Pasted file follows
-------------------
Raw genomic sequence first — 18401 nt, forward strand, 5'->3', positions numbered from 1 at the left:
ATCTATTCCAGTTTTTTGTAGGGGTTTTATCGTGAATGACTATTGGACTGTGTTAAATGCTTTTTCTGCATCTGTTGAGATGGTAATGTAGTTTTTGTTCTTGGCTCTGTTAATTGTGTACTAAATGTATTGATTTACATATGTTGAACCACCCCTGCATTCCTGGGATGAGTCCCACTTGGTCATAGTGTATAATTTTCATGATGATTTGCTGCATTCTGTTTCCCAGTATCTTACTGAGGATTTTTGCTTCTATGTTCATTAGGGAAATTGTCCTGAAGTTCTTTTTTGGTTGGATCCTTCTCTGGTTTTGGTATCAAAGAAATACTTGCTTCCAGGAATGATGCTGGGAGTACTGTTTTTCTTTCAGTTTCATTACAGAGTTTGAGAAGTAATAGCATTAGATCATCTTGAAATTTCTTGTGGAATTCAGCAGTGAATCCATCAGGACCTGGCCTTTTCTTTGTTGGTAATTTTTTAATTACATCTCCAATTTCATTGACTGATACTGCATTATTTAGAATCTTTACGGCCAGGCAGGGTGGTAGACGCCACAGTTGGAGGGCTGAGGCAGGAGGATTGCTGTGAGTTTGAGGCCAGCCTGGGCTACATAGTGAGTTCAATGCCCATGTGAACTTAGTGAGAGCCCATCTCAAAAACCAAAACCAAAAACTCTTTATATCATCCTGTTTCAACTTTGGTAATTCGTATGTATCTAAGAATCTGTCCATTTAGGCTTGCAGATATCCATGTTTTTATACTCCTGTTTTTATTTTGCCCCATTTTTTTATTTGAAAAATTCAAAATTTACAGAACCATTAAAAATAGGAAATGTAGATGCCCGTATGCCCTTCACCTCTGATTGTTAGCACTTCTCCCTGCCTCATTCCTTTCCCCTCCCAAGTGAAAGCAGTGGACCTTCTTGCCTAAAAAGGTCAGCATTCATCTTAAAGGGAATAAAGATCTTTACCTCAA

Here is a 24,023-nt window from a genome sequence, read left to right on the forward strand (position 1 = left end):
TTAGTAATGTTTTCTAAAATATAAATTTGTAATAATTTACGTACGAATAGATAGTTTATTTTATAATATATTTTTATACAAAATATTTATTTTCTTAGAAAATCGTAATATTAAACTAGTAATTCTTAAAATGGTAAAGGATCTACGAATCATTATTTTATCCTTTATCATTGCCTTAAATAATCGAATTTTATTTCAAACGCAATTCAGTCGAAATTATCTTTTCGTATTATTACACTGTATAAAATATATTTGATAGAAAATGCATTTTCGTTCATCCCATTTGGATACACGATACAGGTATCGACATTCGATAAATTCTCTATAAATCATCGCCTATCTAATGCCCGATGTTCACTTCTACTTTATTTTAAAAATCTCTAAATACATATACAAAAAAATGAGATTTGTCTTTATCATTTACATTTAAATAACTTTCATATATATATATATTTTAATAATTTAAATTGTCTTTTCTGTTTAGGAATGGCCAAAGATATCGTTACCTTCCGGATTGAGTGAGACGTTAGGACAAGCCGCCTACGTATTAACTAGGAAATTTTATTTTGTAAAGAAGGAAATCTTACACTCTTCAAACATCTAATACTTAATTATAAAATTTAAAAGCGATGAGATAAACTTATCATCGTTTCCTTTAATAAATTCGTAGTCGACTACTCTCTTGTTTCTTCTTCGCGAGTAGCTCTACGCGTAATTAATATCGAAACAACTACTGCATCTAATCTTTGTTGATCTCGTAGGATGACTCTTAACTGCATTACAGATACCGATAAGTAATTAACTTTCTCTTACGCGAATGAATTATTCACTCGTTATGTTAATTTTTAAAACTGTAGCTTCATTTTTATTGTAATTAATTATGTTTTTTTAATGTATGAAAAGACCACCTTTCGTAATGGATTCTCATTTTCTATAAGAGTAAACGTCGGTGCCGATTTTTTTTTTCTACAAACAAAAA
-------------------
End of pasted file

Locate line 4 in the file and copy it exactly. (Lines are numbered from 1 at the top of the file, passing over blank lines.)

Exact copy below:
TTAGTAATGTTTTCTAAAATATAAATTTGTAATAATTTACGTACGAATAGATAGTTTATTTTATAATATATTTTTATACAAAATATTTATTTTCTTAGAAAATCGTAATATTAAACTAGTAATTCTTAAAATGGTAAAGGATCTACGAATCATTATTTTATCCTTTATCATTGCCTTAAATAATCGAATTTTATTTCAAACGCAATTCAGTCGAAATTATCTTTTCGTATTATTACACTGTATAAAATATATTTGATAGAAAATGCATTTTCGTTCATCCCATTTGGATACACGATACAGGTATCGACATTCGATAAATTCTCTATAAATCATCGCCTATCTAATGCCCGATGTTCACTTCTACTTTATTTTAAAAATCTCTAAATACATATACAAAAAAATGAGATTTGTCTTTATCATTTACATTTAAATAACTTTCATATATATATATATTTTAATAATTTAAATTGTCTTTTCTGTTTAGGAATGGCCAAAGATATCGTTACCTTCCGGATTGAGTGAGACGTTAGGACAAGCCGCCTACGTATTAACTAGGAAATTTTATTTTGTAAAGAAGGAAATCTTACACTCTTCAAACATCTAATACTTAATTATAAAATTTAAAAGCGATGAGATAAACTTATCATCGTTTCCTTTAATAAATTCGTAGTCGACTACTCTCTTGTTTCTTCTTCGCGAGTAGCTCTACGCGTAATTAATATCGAAACAACTACTGCATCTAATCTTTGTTGATCTCGTAGGATGACTCTTAACTGCATTACAGATACCGATAAGTAATTAACTTTCTCTTACGCGAATGAATTATTCACTCGTTATGTTAATTTTTAAAACTGTAGCTTCATTTTTATTGTAATTAATTATGTTTTTTTAATGTATGAAAAGACCACCTTTCGTAATGGATTCTCATTTTCTATAAGAGTAAACGTCGGTGCCGATTTTTTTTTTCTACAAACAAAAA